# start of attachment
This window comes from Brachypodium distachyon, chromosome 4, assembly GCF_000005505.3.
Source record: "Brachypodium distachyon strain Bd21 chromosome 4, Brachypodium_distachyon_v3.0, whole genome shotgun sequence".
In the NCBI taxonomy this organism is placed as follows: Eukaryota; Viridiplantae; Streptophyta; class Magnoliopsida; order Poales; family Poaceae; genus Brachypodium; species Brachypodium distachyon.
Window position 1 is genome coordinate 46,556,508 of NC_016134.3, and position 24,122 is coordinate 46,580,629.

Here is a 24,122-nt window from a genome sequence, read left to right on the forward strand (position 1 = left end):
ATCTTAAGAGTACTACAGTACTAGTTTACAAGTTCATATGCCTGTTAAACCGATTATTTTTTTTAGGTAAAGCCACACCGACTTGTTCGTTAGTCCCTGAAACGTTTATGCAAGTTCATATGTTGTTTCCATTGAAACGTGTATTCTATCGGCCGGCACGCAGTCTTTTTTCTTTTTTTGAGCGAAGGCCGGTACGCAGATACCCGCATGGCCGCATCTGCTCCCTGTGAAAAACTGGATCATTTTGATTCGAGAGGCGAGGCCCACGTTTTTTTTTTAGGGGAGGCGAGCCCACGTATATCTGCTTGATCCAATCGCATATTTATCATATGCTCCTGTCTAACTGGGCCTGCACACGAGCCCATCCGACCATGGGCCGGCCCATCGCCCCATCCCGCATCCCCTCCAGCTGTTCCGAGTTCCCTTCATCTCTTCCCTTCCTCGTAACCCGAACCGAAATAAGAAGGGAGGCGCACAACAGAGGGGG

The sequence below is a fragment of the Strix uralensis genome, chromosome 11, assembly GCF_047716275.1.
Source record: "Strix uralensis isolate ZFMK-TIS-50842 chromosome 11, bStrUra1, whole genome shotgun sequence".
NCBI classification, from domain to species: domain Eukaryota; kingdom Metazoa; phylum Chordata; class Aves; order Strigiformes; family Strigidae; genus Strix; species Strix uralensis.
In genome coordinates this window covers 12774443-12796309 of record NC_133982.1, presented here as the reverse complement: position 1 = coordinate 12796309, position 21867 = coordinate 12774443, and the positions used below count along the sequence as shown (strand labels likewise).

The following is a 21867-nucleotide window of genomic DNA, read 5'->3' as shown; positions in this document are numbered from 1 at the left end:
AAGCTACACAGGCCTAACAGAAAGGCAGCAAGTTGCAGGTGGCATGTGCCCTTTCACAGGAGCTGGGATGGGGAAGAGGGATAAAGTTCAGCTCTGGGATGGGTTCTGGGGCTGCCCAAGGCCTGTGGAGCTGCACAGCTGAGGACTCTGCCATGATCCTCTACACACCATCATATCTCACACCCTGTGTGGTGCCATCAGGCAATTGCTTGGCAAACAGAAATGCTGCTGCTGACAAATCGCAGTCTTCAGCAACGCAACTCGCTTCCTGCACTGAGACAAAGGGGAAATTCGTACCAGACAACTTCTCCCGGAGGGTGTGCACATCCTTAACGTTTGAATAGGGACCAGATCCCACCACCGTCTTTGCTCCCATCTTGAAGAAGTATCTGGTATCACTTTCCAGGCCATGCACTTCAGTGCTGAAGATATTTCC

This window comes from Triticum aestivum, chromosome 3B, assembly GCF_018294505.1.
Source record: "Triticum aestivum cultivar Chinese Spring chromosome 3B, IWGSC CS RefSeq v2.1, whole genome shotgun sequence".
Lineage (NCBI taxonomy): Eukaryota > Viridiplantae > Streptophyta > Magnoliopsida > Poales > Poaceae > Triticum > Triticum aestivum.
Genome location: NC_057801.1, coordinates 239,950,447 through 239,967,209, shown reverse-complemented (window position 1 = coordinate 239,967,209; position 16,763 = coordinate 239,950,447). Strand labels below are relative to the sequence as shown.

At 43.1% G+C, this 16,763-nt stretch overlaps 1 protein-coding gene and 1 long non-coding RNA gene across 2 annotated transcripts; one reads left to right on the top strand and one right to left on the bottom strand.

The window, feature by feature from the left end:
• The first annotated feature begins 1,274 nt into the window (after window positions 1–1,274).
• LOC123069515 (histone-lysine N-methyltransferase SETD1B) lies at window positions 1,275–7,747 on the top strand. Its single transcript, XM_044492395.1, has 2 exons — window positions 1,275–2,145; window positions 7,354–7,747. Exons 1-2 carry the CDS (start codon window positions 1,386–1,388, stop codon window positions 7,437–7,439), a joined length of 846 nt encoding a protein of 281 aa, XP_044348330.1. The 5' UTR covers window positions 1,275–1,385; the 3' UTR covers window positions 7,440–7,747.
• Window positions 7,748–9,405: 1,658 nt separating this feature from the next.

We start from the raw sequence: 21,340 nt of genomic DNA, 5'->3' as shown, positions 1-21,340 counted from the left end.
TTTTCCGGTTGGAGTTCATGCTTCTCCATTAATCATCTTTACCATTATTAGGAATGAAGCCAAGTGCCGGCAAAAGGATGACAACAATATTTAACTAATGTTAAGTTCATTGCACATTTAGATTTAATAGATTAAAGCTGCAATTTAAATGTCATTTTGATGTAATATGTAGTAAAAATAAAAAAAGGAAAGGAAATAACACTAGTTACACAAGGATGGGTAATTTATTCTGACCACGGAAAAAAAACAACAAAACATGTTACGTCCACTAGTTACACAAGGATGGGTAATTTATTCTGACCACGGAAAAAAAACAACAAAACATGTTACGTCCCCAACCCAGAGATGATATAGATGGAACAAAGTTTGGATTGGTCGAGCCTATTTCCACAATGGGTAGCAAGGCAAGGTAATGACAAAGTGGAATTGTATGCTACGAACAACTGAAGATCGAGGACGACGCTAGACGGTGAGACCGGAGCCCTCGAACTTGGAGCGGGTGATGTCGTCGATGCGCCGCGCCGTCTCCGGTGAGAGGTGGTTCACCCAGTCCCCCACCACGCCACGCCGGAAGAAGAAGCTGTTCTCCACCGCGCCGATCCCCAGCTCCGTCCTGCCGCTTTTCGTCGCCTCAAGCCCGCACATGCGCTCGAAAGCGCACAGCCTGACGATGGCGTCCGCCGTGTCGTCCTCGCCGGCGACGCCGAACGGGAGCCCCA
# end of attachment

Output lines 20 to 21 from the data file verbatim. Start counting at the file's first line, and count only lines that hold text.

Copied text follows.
• LOC123069515 (histone-lysine N-methyltransferase SETD1B) lies at window positions 1,275–7,747 on the top strand. Its single transcript, XM_044492395.1, has 2 exons — window positions 1,275–2,145; window positions 7,354–7,747. Exons 1-2 carry the CDS (start codon window positions 1,386–1,388, stop codon window positions 7,437–7,439), a joined length of 846 nt encoding a protein of 281 aa, XP_044348330.1. The 5' UTR covers window positions 1,275–1,385; the 3' UTR covers window positions 7,440–7,747.
• Window positions 7,748–9,405: 1,658 nt separating this feature from the next.